An Alameda Garden: 2011

Tuesday, November 01, 2011

Are You Pinterested?

I confess that I have reached a point of near-saturation as far as social networking goes. There are only so many sites you can check in on, post on, and maintain some interest in in order to connect with people you may or may not actually know. But I recently discovered a site that I'm truly having fun with: Pinterest. Pinterest is a virtual pinboard that functions as a social network. It allows you to "pin" things that you see on the Internet to "boards" that you create on the topics that interest you. Your pinned items are seen by others and can be "repinned" so that a lot of sharing goes on. As with Twitter, you can choose to follow people with similar interests to see what they're pinning and, likewise, people can follow you and see what you're pinning.

When I first heard about Pinterest, my initial reaction was, "what's the point?" But it only took me a short time of playing around in Pinterest to get it. Pinterest is a place where ideas can spark and catch fire. As I started pinning garden-related photos, I found lots of ideas swirling around of things I wanted to try in my garden, things I wanted to write about, things I wanted to research further. I'm interested in Mexican and Spanish style in the garden and I spent some time looking for images of that. I've also been thinking about fairies lately and I had a lot of fun exploring photos of fairy gardens. And naturally, I'm interested in edible gardening so I looked for those images too. All of them went onto my "Garden Scenes I Love" board. And there's no limit to the boards you can have, so I'm also working on boards for "Crafts", "For the Home", and "Places I'd Like to Go."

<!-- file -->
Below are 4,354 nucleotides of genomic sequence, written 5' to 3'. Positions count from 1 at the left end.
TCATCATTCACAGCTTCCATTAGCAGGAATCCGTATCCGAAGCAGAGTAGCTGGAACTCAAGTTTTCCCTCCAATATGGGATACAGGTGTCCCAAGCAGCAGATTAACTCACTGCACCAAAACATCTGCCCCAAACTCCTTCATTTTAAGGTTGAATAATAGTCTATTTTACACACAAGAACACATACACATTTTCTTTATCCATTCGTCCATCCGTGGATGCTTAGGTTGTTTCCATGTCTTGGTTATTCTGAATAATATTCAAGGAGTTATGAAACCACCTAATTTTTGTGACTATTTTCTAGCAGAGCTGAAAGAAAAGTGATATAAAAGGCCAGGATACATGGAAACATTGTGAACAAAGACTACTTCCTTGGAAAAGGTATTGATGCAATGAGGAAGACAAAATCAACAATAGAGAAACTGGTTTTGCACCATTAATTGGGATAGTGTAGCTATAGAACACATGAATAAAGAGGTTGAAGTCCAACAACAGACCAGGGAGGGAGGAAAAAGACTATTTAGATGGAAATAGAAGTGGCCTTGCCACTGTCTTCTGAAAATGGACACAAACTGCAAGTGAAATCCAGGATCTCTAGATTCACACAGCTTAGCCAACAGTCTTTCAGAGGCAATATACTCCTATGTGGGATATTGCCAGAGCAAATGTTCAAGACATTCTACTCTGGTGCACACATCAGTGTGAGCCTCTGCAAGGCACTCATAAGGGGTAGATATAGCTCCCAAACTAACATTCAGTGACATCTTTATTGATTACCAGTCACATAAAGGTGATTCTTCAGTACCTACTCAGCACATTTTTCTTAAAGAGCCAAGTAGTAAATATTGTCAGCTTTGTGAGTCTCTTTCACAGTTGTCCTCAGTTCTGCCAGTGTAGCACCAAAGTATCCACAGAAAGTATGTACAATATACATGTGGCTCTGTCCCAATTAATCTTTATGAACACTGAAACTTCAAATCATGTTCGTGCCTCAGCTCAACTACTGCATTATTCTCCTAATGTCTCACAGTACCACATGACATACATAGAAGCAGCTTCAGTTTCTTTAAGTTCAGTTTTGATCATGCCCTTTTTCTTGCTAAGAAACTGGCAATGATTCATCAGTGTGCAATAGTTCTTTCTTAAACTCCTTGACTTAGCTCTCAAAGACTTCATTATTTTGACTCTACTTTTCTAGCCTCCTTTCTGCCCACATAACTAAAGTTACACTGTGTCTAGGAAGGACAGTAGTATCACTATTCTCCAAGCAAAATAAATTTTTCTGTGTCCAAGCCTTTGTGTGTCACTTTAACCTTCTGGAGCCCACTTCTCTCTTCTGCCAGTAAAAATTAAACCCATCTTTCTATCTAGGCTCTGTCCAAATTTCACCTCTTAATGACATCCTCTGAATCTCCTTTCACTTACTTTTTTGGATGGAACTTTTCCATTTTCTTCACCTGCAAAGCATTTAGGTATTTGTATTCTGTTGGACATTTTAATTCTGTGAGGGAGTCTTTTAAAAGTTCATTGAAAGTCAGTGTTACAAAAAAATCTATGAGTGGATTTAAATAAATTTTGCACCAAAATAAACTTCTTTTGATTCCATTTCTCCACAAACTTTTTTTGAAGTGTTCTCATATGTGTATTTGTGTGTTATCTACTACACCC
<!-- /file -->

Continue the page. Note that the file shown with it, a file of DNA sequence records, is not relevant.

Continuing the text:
I think Pinterest could be a fun and worthwhile place to play around. If you'd like to follow me on Pinterest, just click the following button:

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Monday, October 31, 2011

I'm Back (Though I Was Never Really Gone)

It's hard to believe I haven't posted here since June 28th. This summer seems to have passed in a blur and we're already well into autumn. All I can say is that this blog has been up and running for five years now and this was a much-needed break.

In case you're wondering what I was doing while I wasn't blogging, the bulk of my time went into writing the book I announced last MayCalifornia Fruit and Vegetable Gardening. This is my first book and writing it was really fun and really, really exhausting. It will be published in February so I'm now working on marketing plans. In a distant past life I was a marketing communications writer for a few years, so this process is a little like using muscles I haven't used in ages--exhilarating and painful. In the next few months I'll be developing a website for the book, but for now you can go to Amazon.com to check it out and pre-order it. And to follow the process to publication and beyond and also pick up lots of links to great edible gardening sources, you can Like the Facebook page for the book.

Besides writing the book I traveled to Indianapolis in August for the Garden Writers Association Symposium. I met lots of terrific fellow garden writers, toured some beautiful gardens, and discovered that the myth of Midwesterners being exceptionally nice people is really true. Then I went to Michigan to visit my dad and stepmom and explored my dad's native habitat in the U.P. I also left a few dollars behind in the Indian casinos. Enough said.

If there's one thing I wasn't doing during my blogging break it was gardening and it shows. My gardens are a weedy disaster right now. But I'm anxious to clear out the debris from this year's garden and start planning next year's garden. I got started this weekend and there's much work ahead. I have plans to redo my front yard with a mix of edibles and ornamentals and I'm hoping to return my back yard to some kind of order and make it a place to really relax. More on that in future posts.